This essay was written in November, 2015, just a few months after the closure of James’s Gate. It was published in the Jamaica Plain Gazette on Nov. 20. 2015.
It has now been several months since we were all shocked to learn that the James’s Gate Pub had closed. And the sadness hasn’t lessened. Why is this, we ask? What made this local pub with peeling paint, faded sign, and not-exceptional pub food land into our collective spirit and take hold? Why is it so hard for us to forget and let go?
Because the Gate was not just a pub – it was a great, “Third Place.” Years ago, I read an excerpt from Ray Oldenburg’s book, The Great Good Place (1989) and theory regarding the “Third Place.” This concept contends that we have three major circles in which we travel on a daily basis: the first is your home, the second your job, and the third is a place to get away from the stresses of the first two. A third place is where you go to meet your friends and let your hair down and shake off the daily grind. It can be a coffee shop, a quilting circle, a barbershop. It doesn’t much matter, so long as it is a place that “anchors” the community life and “fosters a broader, more creative interaction.”
James’s Gate was such a place. It was an anchor for the community, a place that brought
people together and bonded them in camaraderie and support. How many friends did I make there? How many kind words and comfortdid I receive when I lost my job or just plain wasn’t having a great day? Hard to calculate. All I know is that it was a place I could go to – any night of the week – and find a familiar face. Someone to raise a glass with and share a laugh.
I have attended weddings at the Gate. Been to somber wakes there as well. Baby showers and bachelor parties. Post softball-game celebrations, trivia nights, and poetry readings by the Carpenter Poets. Art openings, fundraisers, birthday parties, World Cup matches, and Sunday afternoon seisiúns by the fire. And if you ever had the privilege to attend
the annual Christmas night at the Gate, you know the warmth and glow of what true community means. Charles Dickens couldn’t have conceived of a more convivial and generous place where anyone, single or with family in tow, could go and feel a part of something much larger than themselves.
Now, we, the diaspora of the Gate, have been left to wander. Some have gone to one local establishment, others to another. But we are not together now. We have separated.
I miss the bartenders, Bobby, Rory, Peter, Turner, who always knew what IPA I preferred and kept a tab going – even when I might forget to pay it until the next day. I miss Brian who encouraged me and helped me find the strength to finally have my first solo exhibition at the Gate. I miss the cooks in the kitchen, and the warm hugs from José. I miss Christie and his generosity. I miss the waiters and waitresses. I miss the warmth of the fire on a snowy night. But mostly, I miss my community.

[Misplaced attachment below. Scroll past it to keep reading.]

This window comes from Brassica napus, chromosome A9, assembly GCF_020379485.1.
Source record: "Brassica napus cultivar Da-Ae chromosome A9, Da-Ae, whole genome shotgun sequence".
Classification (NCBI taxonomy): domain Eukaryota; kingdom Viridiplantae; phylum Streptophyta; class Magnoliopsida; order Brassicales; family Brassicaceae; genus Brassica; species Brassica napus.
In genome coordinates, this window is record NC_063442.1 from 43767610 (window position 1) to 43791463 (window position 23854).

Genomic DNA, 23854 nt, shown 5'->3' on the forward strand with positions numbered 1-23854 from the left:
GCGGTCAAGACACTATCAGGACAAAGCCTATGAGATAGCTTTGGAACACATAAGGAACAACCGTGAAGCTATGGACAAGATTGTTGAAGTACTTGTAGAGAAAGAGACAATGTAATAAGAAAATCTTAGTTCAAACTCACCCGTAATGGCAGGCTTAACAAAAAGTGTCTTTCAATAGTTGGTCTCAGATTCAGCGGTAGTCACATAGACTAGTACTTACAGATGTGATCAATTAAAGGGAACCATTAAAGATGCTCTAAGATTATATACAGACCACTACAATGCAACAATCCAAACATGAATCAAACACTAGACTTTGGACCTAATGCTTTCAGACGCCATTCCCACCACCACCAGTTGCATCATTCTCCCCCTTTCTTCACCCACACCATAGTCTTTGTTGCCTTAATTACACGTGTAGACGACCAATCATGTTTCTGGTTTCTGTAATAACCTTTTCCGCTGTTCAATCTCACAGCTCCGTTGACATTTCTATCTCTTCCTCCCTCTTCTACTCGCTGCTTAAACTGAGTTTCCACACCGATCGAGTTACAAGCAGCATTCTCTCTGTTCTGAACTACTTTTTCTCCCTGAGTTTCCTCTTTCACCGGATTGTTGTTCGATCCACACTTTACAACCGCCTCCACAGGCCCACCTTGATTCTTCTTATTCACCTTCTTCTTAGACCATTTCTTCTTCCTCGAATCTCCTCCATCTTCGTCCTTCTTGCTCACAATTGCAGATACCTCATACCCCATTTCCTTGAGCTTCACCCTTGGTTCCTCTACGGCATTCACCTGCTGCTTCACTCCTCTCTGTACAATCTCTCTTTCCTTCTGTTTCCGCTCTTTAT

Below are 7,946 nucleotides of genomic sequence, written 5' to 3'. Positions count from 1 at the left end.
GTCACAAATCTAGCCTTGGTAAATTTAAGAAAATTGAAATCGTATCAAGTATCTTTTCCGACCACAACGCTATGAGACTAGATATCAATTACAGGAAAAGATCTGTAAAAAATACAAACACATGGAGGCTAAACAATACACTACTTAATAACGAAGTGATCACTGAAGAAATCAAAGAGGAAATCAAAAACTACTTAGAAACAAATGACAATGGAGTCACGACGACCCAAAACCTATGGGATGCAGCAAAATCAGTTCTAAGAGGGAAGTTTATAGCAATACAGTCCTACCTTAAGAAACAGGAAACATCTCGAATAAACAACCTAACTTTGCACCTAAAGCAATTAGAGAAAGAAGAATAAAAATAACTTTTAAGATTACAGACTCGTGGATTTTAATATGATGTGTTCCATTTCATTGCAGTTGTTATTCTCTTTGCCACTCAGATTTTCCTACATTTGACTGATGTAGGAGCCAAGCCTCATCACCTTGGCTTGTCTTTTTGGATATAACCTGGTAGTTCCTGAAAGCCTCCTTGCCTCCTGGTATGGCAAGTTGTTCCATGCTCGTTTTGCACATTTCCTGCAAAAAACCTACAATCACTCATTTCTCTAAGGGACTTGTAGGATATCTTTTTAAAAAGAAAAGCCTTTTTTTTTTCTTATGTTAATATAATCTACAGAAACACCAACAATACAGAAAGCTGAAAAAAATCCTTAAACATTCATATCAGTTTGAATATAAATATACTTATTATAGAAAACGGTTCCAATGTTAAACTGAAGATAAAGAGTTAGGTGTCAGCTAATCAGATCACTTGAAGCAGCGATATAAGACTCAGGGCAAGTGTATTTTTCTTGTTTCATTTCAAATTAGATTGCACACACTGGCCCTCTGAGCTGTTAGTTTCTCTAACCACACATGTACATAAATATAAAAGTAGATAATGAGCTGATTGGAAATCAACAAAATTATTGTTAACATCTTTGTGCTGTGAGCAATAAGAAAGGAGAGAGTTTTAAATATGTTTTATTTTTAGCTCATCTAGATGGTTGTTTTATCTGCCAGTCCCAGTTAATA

I hope that somehow a miracle might happen and the Gate will rise from the ashes of the fireplace, like some sort of slightly tipsy Phoenix, and once again, I can go down and find myself a place at the bar.
–Melissa Maybee Hamel
Loyal patron and JP resident for 30+ years
Post Script, July 11, 2016
We now know the fate of the beloved James’s Gate. After months of speculation and a bitter court case that divided the original owners, the Gate was sold as feared, to developers.
We all knew it was coming but had had hoped against hope that somehow there would be a last minute reprieve or the owners would come to a resolution, but alas, it was not meant to be. The sale was the final nail in the coffin for our local pub.
Shortly after the closure, the pub was left to rot and be vandalized. The parking lot across the street once again became a meeting place for those down on their luck and looking for a fix. Garbage and broken bottles were left to roll about. Another urban wasteland.
Once the sale was announced, “No Trespassing” signs went up and chain strung across the parking lot entrance. Soon, the bulldozers will arrive and lay flat the place we loved so much. Such a great loss to the community. Such sadness.
A few of us managed to salvage old glassware, menus, and beer pulls while it was being cleaned out a few months ago. Chairs, tables , barstools, and cookware were sold to the highest bidder.
We still grieve. We still hope. But our beautiful village of Jamaica Plain is changing rapidly. Every square inch left undeveloped is being sold, reconfigured, and rebuilt. Homes that a few years ago were considered located in too “dangerous” a neighborhood are now being rehabbed and sold as condos for millions of dollars. In fact, I received a cold call from a realtor this morning. She told me she had clients willing to pay “top dollar” for my shabby two-family home. “No, thanks,” I said.
So many people have been tempted, however, and there is no judgement here. We all need to do what we have to in order to survive. But how sad to witness a community change because of the shifting market value.
We hang on to our sense of community in various ways – Wake Up the Earth and JP Music Festival are a few shining examples of how we manage to keep it going. But there are new people in town. Some just as committed to keeping this village an accepting and diverse place to live, but others are coming in for a quick profit and have less high-minded aspirations.
I hope that we can keep this community going. I am almost certain we can. But having lost such a central place, it sometimes feels like a battle lost. I no longer run into the friends I used to see every Thursday at the bar or on Sunday afternoon before the fire. We have dispersed and it is difficult to find place to land.
Life just isn’t the same without James’s Gate.